Thank you for considering contributing to this distribution. This file contains instructions that will help you work with the source code.
The distribution is managed with Dist::Zilla. This means that many of the usual files you might expect are not in the repository, but are generated at release time. Some generated files are kept in the repository as a convenience (e.g. Build.PL/Makefile.PL and META.json).
Generally, you do not need Dist::Zilla to contribute patches. You may need Dist::Zilla to create a tarball. See below for guidance.
If you have App::cpanminus 1.6 or later installed, you can use cpanm to satisfy dependencies like this:
$ cpanm --installdeps --with-develop .
You can also run this command (or any other cpanm command) without installing
App::cpanminus first, using the fatpacked
cpanm script via curl or wget:
$ curl -L https://cpanmin.us | perl - --installdeps --with-develop . $ wget -qO - https://cpanmin.us | perl - --installdeps --with-develop .
Otherwise, look for either a
META.json file for a list of
dependencies to satisfy.
You can run tests directly using the
$ prove -l $ prove -lv t/some_test_file.t
This distribution contains a
.perltidyrc file in the root of the repository.
Please install Perl::Tidy and use
perltidy before submitting patches. However,
as this is an old distribution and styling has changed somewhat over the years,
please keep your tidying constrained to the portion of code or function in which
$ perltidy lib/HTTP/Status.pm -o my_tidy_copy.pm
The above command, for example, would provide you with a copy of
that has been cleaned according to our
.perltidyrc settings. You'd then look
at the newly created
my_tidy_copy.pm in the dist root and replace your work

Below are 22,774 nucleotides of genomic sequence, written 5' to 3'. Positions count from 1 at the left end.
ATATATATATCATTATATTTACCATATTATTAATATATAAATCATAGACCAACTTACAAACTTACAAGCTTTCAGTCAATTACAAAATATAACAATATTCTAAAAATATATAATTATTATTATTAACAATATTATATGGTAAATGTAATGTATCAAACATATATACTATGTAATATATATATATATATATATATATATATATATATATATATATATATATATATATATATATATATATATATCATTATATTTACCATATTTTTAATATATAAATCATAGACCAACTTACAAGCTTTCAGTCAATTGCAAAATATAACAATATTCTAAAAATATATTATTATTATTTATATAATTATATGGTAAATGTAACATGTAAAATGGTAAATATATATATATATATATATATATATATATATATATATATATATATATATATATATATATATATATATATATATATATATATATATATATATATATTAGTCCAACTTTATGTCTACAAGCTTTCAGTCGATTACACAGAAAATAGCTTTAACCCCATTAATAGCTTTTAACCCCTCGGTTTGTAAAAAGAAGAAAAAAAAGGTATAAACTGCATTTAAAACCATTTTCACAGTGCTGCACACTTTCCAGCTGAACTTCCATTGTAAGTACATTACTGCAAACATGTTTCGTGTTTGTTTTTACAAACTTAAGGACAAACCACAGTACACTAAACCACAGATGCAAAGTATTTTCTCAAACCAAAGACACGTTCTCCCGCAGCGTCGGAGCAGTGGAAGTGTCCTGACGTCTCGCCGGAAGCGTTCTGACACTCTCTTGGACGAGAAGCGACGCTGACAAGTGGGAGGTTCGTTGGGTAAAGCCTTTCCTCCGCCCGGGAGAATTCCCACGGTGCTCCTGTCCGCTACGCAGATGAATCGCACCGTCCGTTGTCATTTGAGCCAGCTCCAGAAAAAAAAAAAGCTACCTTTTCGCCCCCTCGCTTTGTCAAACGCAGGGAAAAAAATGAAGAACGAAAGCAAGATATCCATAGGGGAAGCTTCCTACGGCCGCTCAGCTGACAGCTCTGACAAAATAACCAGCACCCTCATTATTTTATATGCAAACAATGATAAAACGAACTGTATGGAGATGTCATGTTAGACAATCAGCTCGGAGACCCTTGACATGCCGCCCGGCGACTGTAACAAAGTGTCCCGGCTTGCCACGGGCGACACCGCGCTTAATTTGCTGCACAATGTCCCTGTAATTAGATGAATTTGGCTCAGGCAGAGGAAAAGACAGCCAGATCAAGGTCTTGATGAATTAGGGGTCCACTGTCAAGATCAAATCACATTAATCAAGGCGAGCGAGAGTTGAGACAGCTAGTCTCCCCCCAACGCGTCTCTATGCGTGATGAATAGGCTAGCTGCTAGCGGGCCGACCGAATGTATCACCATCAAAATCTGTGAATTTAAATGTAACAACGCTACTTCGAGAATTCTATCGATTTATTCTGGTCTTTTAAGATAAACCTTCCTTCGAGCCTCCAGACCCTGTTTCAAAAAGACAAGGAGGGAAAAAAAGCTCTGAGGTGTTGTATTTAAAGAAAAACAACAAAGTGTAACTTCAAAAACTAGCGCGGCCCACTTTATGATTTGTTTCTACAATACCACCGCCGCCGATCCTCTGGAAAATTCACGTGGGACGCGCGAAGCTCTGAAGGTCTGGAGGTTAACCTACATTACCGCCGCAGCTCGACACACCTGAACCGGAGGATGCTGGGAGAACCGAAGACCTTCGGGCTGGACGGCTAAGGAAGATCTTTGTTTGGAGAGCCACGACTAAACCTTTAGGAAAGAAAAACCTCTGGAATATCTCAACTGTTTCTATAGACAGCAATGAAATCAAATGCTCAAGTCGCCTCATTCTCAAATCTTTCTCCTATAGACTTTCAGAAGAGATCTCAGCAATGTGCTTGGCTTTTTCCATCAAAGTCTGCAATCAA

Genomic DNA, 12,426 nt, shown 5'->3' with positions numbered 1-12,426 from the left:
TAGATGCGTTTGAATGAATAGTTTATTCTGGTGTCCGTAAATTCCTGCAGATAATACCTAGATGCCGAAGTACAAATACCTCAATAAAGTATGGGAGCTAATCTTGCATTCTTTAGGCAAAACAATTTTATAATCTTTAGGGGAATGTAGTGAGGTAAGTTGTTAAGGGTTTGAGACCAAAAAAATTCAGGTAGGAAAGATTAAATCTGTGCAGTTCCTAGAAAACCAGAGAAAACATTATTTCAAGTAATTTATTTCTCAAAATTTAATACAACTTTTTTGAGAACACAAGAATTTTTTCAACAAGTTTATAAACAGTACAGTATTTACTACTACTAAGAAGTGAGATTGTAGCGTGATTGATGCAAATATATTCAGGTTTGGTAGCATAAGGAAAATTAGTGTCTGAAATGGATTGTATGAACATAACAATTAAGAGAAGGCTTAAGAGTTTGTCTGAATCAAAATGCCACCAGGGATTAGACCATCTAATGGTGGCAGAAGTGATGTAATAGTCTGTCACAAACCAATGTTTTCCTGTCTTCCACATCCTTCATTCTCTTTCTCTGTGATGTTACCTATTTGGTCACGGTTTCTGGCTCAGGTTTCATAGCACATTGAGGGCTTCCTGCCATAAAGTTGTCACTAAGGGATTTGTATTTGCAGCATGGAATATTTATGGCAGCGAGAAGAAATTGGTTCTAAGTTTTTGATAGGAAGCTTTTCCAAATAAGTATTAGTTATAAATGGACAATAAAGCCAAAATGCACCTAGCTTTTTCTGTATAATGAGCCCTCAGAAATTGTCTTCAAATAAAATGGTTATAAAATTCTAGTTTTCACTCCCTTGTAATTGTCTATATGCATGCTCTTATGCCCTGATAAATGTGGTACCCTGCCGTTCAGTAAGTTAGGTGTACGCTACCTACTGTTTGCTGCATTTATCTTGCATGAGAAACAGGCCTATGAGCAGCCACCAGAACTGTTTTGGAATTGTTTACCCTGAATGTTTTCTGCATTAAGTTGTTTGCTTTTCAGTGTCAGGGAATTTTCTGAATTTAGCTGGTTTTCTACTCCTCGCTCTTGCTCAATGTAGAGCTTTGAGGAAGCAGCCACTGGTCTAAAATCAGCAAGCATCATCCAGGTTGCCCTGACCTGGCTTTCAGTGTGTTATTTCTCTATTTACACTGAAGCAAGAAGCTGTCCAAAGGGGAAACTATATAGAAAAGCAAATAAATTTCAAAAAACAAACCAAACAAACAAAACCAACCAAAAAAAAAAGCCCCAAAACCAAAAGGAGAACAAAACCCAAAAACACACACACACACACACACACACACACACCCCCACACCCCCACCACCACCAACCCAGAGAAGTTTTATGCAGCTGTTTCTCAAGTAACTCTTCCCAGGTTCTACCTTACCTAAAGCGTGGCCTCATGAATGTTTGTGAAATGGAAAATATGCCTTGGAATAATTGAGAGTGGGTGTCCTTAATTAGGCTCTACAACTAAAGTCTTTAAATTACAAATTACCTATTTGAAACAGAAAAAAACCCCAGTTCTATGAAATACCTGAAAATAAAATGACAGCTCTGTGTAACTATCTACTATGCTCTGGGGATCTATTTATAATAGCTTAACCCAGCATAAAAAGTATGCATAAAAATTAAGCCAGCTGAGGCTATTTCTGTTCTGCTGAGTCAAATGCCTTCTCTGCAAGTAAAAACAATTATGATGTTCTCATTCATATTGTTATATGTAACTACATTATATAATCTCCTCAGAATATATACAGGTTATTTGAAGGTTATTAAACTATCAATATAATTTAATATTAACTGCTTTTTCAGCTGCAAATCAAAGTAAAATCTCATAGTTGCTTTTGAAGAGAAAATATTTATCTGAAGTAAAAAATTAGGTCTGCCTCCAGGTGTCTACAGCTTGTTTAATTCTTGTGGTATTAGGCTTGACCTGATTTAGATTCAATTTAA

with the cleaned up copy if there are differences.
This may seem like an arbitrary thing, but it is immensely helpful if all code is written in a singular style. If everything were tidy, it'd look like one single person wrote the code rather than a mish-mash.
Dist::Zilla is a very powerful authoring tool, optimized for maintaining a large number of distributions with a high degree of automation, but it has a large dependency chain, a bit of a learning curve and requires a number of author-specific plugins.
To install it from CPAN, I recommend one of the following approaches for the quickest installation:
# using CPAN.pm, but bypassing non-functional pod tests $ cpan TAP::Harness::Restricted $ PERL_MM_USE_DEFAULT=1 HARNESS_CLASS=TAP::Harness::Restricted cpan Dist::Zilla # using cpanm, bypassing *all* tests $ cpanm -n Dist::Zilla
In either case, it's probably going to take about 10 minutes. Go for a walk, go get a cup of your favorite beverage, take a bathroom break, or whatever. When you get back, Dist::Zilla should be ready for you.
Then you need to install any plugins specific to this distribution:
$ dzil authordeps --missing | cpanm
You can use Dist::Zilla to install the distribution's dependencies if you haven't already installed them with cpanm:
$ dzil listdeps --missing --develop | cpanm
Once everything is installed, here are some dzil commands you might try:
$ dzil build $ dzil test $ dzil regenerate
You can learn more about Dist::Zilla at http://dzil.org/
This distribution maintains the generated
META.json and either
Build.PL in the repository. This allows two things:
Travis CI can build and test the distribution without
requiring Dist::Zilla, and the distribution can be installed directly from
Github or a local git repository using
cpanm for testing (again, not
$ cpanm git://github.com/Author/Distribution-Name.git $ cd Distribution-Name; cpanm .
Contributions are preferred in the form of a Github pull request. See Using pull requests for further information. You can use the Github issue tracker to report issues without an accompanying patch.
This file was adapted from an initial
CONTRIBUTING.mkdn file from David
Golden under the terms of the CC0, with inspiration from the
contributing documents from Dist::Zilla::Plugin::Author::KENTNL::CONTRIBUTING